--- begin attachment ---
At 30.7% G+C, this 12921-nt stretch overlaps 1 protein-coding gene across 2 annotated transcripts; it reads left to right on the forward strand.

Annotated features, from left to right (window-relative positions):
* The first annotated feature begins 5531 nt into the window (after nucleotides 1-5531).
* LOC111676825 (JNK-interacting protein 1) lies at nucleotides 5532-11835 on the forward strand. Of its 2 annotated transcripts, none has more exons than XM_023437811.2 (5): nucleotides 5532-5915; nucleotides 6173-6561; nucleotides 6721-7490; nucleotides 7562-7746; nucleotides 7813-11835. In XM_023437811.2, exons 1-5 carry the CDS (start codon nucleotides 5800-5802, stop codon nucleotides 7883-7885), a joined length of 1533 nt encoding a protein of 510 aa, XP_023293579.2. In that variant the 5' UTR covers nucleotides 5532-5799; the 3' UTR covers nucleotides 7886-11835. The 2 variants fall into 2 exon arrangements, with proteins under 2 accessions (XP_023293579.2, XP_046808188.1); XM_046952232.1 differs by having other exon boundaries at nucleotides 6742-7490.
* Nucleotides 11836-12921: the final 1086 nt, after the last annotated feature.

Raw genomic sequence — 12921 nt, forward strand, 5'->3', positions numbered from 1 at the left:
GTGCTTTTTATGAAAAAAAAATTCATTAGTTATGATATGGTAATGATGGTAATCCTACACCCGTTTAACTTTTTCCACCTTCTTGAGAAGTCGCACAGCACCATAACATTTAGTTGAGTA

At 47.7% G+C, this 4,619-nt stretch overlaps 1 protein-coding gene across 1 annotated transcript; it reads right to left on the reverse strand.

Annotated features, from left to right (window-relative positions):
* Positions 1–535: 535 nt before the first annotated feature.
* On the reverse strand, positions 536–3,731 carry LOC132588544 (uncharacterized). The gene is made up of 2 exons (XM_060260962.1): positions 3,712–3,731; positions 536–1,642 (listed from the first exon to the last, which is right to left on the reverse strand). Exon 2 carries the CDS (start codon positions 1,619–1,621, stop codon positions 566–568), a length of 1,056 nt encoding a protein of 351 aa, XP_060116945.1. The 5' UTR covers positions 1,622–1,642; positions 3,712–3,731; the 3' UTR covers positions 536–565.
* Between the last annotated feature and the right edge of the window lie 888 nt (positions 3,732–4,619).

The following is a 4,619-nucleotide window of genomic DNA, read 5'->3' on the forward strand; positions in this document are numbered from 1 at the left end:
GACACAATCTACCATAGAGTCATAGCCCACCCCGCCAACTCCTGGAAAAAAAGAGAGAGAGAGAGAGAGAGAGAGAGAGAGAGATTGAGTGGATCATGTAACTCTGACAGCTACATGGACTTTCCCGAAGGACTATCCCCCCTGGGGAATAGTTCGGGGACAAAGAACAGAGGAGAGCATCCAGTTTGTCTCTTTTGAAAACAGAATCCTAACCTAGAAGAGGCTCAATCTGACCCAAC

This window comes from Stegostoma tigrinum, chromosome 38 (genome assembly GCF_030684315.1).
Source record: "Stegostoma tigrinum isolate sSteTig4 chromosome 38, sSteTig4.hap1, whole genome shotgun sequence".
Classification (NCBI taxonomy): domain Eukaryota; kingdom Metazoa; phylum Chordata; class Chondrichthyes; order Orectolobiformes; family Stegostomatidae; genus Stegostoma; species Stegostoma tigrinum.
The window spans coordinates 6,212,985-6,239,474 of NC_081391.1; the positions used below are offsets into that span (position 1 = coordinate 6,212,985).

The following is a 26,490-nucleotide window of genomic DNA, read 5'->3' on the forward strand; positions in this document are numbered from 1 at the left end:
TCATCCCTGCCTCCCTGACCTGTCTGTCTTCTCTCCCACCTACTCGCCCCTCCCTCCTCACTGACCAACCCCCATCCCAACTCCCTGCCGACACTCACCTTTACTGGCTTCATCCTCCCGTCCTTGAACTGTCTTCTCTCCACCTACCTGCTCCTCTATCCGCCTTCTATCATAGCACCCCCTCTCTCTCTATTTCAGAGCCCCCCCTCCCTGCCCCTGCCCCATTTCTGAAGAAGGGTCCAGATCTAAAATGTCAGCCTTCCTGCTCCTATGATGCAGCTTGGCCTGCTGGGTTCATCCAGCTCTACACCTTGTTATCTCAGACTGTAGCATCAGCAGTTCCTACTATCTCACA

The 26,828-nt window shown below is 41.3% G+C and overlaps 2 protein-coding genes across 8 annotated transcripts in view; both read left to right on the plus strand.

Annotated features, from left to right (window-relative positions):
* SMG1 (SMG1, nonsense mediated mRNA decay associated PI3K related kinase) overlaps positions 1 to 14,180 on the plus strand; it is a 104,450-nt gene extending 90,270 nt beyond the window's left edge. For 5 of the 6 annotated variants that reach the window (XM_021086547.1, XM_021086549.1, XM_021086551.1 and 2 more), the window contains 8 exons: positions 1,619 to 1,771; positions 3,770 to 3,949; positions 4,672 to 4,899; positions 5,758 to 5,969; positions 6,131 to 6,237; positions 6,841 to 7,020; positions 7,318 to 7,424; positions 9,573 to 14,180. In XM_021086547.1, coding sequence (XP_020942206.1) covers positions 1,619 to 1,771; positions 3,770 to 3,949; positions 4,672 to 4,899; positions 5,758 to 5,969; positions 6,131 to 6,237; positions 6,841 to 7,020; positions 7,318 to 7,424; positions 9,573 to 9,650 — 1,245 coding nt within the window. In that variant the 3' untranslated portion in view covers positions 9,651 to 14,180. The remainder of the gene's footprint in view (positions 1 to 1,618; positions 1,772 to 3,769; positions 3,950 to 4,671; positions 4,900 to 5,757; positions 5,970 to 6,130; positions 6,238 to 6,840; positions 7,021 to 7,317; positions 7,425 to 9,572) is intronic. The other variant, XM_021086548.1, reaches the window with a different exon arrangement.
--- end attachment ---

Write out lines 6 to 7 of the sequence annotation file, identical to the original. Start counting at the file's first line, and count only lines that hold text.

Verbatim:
Raw genomic sequence — 12921 nt, forward strand, 5'->3', positions numbered from 1 at the left:
GTGCTTTTTATGAAAAAAAAATTCATTAGTTATGATATGGTAATGATGGTAATCCTACACCCGTTTAACTTTTTCCACCTTCTTGAGAAGTCGCACAGCACCATAACATTTAGTTGAGTA